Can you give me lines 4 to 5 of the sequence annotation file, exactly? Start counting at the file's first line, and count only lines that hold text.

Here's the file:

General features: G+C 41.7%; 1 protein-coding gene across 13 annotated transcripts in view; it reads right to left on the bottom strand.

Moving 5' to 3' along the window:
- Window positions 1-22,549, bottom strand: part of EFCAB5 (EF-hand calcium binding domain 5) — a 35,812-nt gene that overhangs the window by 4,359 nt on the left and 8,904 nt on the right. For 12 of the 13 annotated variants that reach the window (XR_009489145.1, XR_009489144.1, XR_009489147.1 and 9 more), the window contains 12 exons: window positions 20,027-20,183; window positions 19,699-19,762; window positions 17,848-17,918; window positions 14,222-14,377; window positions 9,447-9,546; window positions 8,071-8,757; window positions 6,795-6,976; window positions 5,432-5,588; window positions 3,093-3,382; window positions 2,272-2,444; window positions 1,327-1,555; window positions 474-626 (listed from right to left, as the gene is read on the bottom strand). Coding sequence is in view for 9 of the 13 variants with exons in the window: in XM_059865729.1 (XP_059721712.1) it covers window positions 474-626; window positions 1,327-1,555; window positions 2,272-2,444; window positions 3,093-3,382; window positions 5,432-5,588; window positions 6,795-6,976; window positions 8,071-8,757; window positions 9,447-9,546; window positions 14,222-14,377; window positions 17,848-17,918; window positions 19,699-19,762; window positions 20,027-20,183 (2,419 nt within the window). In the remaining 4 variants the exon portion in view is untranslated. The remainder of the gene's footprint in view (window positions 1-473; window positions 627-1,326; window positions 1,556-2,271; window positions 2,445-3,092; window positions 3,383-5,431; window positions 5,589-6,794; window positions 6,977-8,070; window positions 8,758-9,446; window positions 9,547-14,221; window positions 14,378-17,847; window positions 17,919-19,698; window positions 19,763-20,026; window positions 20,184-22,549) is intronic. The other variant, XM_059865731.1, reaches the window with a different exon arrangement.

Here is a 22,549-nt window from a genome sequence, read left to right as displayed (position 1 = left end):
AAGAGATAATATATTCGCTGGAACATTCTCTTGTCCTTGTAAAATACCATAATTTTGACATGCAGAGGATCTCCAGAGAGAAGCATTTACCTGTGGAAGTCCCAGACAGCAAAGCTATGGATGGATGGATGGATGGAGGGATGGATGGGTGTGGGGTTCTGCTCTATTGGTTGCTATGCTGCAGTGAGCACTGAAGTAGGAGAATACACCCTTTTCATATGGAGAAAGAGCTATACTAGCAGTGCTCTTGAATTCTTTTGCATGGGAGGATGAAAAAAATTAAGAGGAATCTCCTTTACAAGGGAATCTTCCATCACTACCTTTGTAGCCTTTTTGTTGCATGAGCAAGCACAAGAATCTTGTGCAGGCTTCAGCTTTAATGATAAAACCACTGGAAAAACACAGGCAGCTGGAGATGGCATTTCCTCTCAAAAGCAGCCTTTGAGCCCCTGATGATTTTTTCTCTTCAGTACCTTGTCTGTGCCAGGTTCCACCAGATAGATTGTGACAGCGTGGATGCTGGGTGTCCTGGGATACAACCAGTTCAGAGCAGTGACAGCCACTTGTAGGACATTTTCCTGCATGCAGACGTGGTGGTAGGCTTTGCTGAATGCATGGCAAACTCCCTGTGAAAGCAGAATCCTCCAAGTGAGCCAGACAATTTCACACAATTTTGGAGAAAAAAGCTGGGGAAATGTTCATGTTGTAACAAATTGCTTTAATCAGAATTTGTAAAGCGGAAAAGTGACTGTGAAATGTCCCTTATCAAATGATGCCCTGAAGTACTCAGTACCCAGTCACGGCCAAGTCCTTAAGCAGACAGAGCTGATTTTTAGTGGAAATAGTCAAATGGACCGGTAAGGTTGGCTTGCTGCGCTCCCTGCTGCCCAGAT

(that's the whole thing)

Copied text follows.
Here is a 22,549-nt window from a genome sequence, read left to right as displayed (position 1 = left end):
AAGAGATAATATATTCGCTGGAACATTCTCTTGTCCTTGTAAAATACCATAATTTTGACATGCAGAGGATCTCCAGAGAGAAGCATTTACCTGTGGAAGTCCCAGACAGCAAAGCTATGGATGGATGGATGGATGGAGGGATGGATGGGTGTGGGGTTCTGCTCTATTGGTTGCTATGCTGCAGTGAGCACTGAAGTAGGAGAATACACCCTTTTCATATGGAGAAAGAGCTATACTAGCAGTGCTCTTGAATTCTTTTGCATGGGAGGATGAAAAAAATTAAGAGGAATCTCCTTTACAAGGGAATCTTCCATCACTACCTTTGTAGCCTTTTTGTTGCATGAGCAAGCACAAGAATCTTGTGCAGGCTTCAGCTTTAATGATAAAACCACTGGAAAAACACAGGCAGCTGGAGATGGCATTTCCTCTCAAAAGCAGCCTTTGAGCCCCTGATGATTTTTTCTCTTCAGTACCTTGTCTGTGCCAGGTTCCACCAGATAGATTGTGACAGCGTGGATGCTGGGTGTCCTGGGATACAACCAGTTCAGAGCAGTGACAGCCACTTGTAGGACATTTTCCTGCATGCAGACGTGGTGGTAGGCTTTGCTGAATGCATGGCAAACTCCCTGTGAAAGCAGAATCCTCCAAGTGAGCCAGACAATTTCACACAATTTTGGAGAAAAAAGCTGGGGAAATGTTCATGTTGTAACAAATTGCTTTAATCAGAATTTGTAAAGCGGAAAAGTGACTGTGAAATGTCCCTTATCAAATGATGCCCTGAAGTACTCAGTACCCAGTCACGGCCAAGTCCTTAAGCAGACAGAGCTGATTTTTAGTGGAAATAGTCAAATGGACCGGTAAGGTTGGCTTGCTGCGCTCCCTGCTGCCCAGAT